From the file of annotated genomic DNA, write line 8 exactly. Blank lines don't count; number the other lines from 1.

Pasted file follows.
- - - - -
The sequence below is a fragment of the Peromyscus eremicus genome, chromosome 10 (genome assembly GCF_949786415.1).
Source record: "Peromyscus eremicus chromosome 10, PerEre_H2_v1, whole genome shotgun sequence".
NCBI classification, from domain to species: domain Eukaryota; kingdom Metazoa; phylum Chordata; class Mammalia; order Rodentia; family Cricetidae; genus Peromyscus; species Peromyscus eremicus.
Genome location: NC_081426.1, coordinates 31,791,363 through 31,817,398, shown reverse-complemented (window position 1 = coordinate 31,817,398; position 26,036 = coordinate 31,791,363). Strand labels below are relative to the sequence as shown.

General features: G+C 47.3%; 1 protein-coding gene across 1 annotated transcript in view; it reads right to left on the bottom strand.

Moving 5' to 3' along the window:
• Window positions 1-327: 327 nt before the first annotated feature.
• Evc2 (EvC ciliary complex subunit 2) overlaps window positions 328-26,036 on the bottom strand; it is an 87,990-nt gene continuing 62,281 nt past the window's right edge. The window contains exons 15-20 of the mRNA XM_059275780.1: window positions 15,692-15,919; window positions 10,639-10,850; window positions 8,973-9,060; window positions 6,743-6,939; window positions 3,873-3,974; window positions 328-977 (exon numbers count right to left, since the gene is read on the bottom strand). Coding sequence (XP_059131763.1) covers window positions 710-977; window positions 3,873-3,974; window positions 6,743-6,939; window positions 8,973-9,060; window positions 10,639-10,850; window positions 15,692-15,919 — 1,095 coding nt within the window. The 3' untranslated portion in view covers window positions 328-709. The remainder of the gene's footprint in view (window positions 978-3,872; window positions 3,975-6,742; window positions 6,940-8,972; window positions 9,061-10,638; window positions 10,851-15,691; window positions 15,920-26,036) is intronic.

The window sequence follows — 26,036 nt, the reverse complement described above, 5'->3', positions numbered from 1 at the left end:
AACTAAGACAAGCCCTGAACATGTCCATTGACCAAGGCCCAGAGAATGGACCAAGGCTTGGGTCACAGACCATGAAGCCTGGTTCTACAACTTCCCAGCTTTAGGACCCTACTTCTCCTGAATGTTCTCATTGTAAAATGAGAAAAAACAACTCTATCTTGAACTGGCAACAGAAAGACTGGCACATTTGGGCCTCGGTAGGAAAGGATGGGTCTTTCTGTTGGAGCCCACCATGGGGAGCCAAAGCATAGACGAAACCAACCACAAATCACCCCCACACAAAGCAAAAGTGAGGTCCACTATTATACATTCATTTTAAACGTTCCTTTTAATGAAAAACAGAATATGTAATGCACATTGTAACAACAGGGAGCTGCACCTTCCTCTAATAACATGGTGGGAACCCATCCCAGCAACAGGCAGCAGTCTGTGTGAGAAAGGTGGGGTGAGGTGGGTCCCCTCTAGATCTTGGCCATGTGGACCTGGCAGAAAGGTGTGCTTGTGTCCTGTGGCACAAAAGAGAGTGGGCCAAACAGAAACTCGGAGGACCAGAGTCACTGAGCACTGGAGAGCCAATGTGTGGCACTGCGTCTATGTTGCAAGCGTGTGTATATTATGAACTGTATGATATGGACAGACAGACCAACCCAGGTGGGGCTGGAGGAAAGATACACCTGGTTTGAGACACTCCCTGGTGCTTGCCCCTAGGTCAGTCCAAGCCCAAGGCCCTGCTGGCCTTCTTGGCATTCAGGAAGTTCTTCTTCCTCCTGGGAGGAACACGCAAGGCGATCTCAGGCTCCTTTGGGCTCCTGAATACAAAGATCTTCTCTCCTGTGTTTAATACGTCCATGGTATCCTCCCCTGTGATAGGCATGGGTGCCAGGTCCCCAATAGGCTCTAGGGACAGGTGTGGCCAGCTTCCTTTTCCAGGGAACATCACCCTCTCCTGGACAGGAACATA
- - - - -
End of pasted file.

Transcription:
• Evc2 (EvC ciliary complex subunit 2) overlaps window positions 328-26,036 on the bottom strand; it is an 87,990-nt gene continuing 62,281 nt past the window's right edge. The window contains exons 15-20 of the mRNA XM_059275780.1: window positions 15,692-15,919; window positions 10,639-10,850; window positions 8,973-9,060; window positions 6,743-6,939; window positions 3,873-3,974; window positions 328-977 (exon numbers count right to left, since the gene is read on the bottom strand). Coding sequence (XP_059131763.1) covers window positions 710-977; window positions 3,873-3,974; window positions 6,743-6,939; window positions 8,973-9,060; window positions 10,639-10,850; window positions 15,692-15,919 — 1,095 coding nt within the window. The 3' untranslated portion in view covers window positions 328-709. The remainder of the gene's footprint in view (window positions 978-3,872; window positions 3,975-6,742; window positions 6,940-8,972; window positions 9,061-10,638; window positions 10,851-15,691; window positions 15,920-26,036) is intronic.